All-Ages

  • Scooby-Doo Team-Up
    I’ve tried going through a few “for kids” comics with my 9-year-old nephew (who isn’t the sharpest reader), and I found this was the best. The stories are structured in a way that is easy for kids to follow along and understand, but they’re still fun and enjoyable. As suggested by the name, the Scooby-Doo gang team up with various other characters, like Batman and Robin, Wonder Woman, Teen Titans Go, and even the Flintstones (!).
  • Tiny Titans
    Freaking adorable take on the younger heroes of the DC universe by Art Baltazar & Franco Aureliani.
  • Superman Family Adventures [Vol. 1 & Vol. 2]
    The Tiny Titans team take on the Superman clan (Superman, Superboy, Supergirl, Krypto the Superdrog, Streaky the Supercat…). Each of the 12 instalments stand very well on its own, while also contributing to the overall “arc”. This might be easier for kids to follow along with than Tiny Titans, just in terms of story mechanics.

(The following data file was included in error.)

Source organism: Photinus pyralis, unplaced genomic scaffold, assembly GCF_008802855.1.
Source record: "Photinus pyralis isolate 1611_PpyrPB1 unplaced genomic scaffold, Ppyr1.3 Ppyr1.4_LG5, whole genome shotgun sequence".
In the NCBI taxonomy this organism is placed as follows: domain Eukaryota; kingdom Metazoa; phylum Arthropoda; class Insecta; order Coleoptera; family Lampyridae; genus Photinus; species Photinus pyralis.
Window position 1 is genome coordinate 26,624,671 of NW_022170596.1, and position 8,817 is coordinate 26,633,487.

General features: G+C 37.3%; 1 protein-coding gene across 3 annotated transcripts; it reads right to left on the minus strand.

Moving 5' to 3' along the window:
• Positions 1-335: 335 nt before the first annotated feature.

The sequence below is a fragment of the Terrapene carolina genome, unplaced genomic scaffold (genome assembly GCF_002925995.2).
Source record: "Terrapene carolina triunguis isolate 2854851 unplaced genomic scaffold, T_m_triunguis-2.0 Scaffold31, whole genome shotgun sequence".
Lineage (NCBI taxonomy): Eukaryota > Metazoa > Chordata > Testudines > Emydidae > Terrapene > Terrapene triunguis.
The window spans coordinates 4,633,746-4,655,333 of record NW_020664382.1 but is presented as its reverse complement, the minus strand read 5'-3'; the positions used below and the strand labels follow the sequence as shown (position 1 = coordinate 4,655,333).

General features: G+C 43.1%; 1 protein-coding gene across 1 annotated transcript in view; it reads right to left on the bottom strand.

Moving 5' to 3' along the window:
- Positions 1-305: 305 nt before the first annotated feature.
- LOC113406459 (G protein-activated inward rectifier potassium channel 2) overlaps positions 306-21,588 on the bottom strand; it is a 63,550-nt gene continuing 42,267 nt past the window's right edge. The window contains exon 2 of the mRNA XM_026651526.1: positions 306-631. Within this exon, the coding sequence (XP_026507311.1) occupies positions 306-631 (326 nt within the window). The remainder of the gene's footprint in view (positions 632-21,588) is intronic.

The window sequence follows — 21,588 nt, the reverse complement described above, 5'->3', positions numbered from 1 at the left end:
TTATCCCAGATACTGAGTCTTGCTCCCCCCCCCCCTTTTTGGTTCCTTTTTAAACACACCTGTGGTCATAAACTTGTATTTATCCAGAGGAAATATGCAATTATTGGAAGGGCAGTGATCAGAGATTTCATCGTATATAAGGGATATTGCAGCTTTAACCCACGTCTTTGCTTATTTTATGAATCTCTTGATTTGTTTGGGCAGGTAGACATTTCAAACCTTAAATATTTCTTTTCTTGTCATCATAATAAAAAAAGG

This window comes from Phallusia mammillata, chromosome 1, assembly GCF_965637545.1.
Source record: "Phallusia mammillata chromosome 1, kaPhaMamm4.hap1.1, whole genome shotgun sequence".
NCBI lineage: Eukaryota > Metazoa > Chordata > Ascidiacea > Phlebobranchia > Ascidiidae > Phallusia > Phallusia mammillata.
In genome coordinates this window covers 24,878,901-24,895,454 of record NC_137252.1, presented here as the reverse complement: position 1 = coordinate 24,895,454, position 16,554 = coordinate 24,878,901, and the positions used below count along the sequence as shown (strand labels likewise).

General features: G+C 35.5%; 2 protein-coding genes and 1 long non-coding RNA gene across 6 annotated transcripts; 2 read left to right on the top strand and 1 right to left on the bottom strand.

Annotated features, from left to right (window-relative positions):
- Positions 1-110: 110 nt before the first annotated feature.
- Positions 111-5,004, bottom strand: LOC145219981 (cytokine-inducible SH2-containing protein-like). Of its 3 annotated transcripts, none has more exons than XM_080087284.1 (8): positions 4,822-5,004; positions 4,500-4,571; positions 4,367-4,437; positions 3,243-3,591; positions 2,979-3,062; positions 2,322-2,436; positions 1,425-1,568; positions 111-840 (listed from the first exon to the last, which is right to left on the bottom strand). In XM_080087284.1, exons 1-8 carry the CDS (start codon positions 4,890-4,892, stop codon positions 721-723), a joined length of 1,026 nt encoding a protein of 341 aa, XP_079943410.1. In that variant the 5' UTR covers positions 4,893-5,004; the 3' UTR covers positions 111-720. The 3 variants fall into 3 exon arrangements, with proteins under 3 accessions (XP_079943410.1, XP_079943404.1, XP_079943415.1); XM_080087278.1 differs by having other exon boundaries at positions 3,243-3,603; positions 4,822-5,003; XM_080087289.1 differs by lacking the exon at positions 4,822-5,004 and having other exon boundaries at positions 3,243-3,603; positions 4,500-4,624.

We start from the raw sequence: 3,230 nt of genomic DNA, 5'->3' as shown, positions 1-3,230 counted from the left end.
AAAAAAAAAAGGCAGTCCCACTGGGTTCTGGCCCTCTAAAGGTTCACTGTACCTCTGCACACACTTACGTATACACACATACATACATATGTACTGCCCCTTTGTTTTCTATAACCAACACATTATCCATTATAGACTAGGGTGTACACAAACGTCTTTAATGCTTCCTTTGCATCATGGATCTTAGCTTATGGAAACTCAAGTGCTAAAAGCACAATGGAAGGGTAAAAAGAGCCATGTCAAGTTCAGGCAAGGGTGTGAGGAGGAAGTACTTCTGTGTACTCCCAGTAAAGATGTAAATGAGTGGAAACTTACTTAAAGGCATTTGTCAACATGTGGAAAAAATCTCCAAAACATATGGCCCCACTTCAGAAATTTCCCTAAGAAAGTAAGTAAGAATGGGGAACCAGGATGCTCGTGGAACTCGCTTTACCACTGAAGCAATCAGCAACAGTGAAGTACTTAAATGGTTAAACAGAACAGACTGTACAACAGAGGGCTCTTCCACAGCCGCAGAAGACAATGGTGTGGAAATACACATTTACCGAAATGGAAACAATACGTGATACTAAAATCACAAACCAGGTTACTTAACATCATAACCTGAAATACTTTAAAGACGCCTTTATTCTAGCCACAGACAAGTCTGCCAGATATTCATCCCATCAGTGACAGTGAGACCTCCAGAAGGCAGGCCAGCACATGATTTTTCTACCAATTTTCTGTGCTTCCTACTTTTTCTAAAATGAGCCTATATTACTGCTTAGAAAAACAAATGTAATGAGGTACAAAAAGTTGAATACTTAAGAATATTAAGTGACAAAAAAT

• Li’l Gotham [Vol. 1 & Vol. 2
    These are cute little stories about Damian Wayne (Robin) and his family (particularly Bat-Dad). The writing isn’t spectacular, but Dustin Nguyen’s watercolours are gorgeous, and some of the stories really are very fun.

Misc

  • Superman Birthright
    Mark Waid & Leinil Francis Yu update the Man of Steel for contemporary audiences with a powerful take that left me with more emotions than any other comic I’ve read (and I’ve read a lot of comics!). A true tour de force.
  • All-Star Superman.
    This story by Grant Morrison & Frank Quitely is another favourite of mine, and another classic Superman tale. The animated film adaptation is also wonderful. After a series of unfortunate machinations by Lex Luthor, Superman finds that he doesn’t have much time left to live. This leads him to embark on certain final labours, to “close out” matters before he dies… and in the process, we see just why Superman has become one of the most enduring and inspiring superheroes in popular culture.
  • Batman Adventures, Batman & Robin Adventures,